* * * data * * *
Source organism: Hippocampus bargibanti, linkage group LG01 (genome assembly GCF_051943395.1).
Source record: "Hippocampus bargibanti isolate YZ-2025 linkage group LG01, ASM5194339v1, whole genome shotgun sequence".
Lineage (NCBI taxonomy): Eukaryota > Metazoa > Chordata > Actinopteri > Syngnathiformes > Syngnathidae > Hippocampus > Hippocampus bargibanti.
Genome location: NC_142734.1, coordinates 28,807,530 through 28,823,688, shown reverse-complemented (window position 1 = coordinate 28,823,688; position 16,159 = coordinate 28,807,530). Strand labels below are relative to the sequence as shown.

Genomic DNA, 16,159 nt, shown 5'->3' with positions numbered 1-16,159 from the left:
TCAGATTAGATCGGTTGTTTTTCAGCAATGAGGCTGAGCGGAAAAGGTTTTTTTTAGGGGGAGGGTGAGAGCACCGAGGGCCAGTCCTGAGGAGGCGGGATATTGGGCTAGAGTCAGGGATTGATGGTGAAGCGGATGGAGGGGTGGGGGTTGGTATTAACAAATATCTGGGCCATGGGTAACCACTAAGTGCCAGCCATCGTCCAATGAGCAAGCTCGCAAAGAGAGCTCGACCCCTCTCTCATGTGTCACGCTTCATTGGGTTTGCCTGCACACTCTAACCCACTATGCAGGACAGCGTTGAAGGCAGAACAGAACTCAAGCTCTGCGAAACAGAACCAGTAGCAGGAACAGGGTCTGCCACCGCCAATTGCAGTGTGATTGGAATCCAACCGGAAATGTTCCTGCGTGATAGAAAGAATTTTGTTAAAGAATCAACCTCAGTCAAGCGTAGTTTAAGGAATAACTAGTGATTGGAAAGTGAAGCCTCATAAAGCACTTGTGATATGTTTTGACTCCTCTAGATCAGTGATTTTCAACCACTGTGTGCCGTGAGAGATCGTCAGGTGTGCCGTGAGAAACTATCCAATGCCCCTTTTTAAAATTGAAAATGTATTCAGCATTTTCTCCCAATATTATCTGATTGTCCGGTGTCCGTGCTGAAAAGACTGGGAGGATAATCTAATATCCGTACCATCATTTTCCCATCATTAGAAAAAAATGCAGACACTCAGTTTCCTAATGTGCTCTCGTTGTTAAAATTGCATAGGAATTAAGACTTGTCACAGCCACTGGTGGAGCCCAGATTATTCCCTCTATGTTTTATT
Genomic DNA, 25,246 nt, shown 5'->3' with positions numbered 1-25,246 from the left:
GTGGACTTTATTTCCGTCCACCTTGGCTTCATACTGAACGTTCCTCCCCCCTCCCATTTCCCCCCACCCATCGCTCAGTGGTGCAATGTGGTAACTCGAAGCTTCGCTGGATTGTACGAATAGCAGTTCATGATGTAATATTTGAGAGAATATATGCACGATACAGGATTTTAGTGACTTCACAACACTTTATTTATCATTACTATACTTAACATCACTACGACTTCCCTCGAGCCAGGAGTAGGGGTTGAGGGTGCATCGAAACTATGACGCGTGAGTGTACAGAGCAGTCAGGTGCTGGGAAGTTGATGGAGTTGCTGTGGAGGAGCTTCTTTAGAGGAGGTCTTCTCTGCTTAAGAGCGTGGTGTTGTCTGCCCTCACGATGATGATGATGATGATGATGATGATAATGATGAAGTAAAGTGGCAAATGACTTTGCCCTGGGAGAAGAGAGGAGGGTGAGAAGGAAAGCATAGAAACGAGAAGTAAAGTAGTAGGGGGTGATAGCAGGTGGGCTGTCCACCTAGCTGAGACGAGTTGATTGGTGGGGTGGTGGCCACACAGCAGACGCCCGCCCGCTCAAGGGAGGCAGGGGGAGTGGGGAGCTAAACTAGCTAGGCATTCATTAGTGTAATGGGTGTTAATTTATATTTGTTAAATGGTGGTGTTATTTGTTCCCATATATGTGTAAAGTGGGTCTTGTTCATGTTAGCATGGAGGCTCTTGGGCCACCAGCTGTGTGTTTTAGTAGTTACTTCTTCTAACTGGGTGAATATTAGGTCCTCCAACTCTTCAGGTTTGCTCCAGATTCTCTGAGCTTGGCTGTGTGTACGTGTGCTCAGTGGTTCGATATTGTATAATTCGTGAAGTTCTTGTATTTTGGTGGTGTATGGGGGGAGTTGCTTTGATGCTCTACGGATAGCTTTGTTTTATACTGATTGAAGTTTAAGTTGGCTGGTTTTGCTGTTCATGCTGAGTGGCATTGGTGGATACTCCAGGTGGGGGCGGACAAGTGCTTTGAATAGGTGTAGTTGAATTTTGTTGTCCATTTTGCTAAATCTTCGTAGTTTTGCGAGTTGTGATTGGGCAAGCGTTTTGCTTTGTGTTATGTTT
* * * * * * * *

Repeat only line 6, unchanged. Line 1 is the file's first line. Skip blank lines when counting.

TCAGATTAGATCGGTTGTTTTTCAGCAATGAGGCTGAGCGGAAAAGGTTTTTTTTAGGGGGAGGGTGAGAGCACCGAGGGCCAGTCCTGAGGAGGCGGGATATTGGGCTAGAGTCAGGGATTGATGGTGAAGCGGATGGAGGGGTGGGGGTTGGTATTAACAAATATCTGGGCCATGGGTAACCACTAAGTGCCAGCCATCGTCCAATGAGCAAGCTCGCAAAGAGAGCTCGACCCCTCTCTCATGTGTCACGCTTCATTGGGTTTGCCTGCACACTCTAACCCACTATGCAGGACAGCGTTGAAGGCAGAACAGAACTCAAGCTCTGCGAAACAGAACCAGTAGCAGGAACAGGGTCTGCCACCGCCAATTGCAGTGTGATTGGAATCCAACCGGAAATGTTCCTGCGTGATAGAAAGAATTTTGTTAAAGAATCAACCTCAGTCAAGCGTAGTTTAAGGAATAACTAGTGATTGGAAAGTGAAGCCTCATAAAGCACTTGTGATATGTTTTGACTCCTCTAGATCAGTGATTTTCAACCACTGTGTGCCGTGAGAGATCGTCAGGTGTGCCGTGAGAAACTATCCAATGCCCCTTTTTAAAATTGAAAATGTATTCAGCATTTTCTCCCAATATTATCTGATTGTCCGGTGTCCGTGCTGAAAAGACTGGGAGGATAATCTAATATCCGTACCATCATTTTCCCATCATTAGAAAAAAATGCAGACACTCAGTTTCCTAATGTGCTCTCGTTGTTAAAATTGCATAGGAATTAAGACTTGTCACAGCCACTGGTGGAGCCCAGATTATTCCCTCTATGTTTTATT